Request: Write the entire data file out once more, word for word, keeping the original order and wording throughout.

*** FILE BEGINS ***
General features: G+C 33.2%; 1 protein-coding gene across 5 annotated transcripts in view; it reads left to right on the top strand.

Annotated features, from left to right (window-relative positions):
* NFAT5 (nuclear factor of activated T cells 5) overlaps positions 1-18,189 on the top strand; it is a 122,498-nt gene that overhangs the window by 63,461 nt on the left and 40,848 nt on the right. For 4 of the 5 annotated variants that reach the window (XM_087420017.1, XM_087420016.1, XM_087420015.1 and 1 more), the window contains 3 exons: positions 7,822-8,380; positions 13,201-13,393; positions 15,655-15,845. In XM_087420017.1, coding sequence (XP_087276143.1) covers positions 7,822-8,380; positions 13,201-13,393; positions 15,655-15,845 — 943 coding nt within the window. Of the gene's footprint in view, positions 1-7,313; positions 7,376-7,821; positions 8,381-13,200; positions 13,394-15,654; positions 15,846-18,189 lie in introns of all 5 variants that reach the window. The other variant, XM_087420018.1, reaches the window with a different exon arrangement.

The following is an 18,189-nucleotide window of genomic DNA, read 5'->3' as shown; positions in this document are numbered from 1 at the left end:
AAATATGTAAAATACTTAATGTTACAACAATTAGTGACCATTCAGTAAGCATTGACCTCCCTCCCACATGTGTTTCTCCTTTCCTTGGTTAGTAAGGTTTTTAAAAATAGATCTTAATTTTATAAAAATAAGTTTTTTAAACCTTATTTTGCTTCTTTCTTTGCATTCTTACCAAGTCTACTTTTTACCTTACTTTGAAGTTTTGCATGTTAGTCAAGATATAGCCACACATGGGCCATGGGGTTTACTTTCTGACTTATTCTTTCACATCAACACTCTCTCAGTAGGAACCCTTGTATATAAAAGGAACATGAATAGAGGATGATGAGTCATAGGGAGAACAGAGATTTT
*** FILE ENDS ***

General features: G+C 33.2%; 1 protein-coding gene across 5 annotated transcripts in view; it reads left to right on the top strand.

Annotated features, from left to right (window-relative positions):
* NFAT5 (nuclear factor of activated T cells 5) overlaps positions 1-18,189 on the top strand; it is a 122,498-nt gene that overhangs the window by 63,461 nt on the left and 40,848 nt on the right. For 4 of the 5 annotated variants that reach the window (XM_087420017.1, XM_087420016.1, XM_087420015.1 and 1 more), the window contains 3 exons: positions 7,822-8,380; positions 13,201-13,393; positions 15,655-15,845. In XM_087420017.1, coding sequence (XP_087276143.1) covers positions 7,822-8,380; positions 13,201-13,393; positions 15,655-15,845 — 943 coding nt within the window. Of the gene's footprint in view, positions 1-7,313; positions 7,376-7,821; positions 8,381-13,200; positions 13,394-15,654; positions 15,846-18,189 lie in introns of all 5 variants that reach the window. The other variant, XM_087420018.1, reaches the window with a different exon arrangement.

The following is an 18,189-nucleotide window of genomic DNA, read 5'->3' as shown; positions in this document are numbered from 1 at the left end:
AAATATGTAAAATACTTAATGTTACAACAATTAGTGACCATTCAGTAAGCATTGACCTCCCTCCCACATGTGTTTCTCCTTTCCTTGGTTAGTAAGGTTTTTAAAAATAGATCTTAATTTTATAAAAATAAGTTTTTTAAACCTTATTTTGCTTCTTTCTTTGCATTCTTACCAAGTCTACTTTTTACCTTACTTTGAAGTTTTGCATGTTAGTCAAGATATAGCCACACATGGGCCATGGGGTTTACTTTCTGACTTATTCTTTCACATCAACACTCTCTCAGTAGGAACCCTTGTATATAAAAGGAACATGAATAGAGGATGATGAGTCATAGGGAGAACAGAGATTTT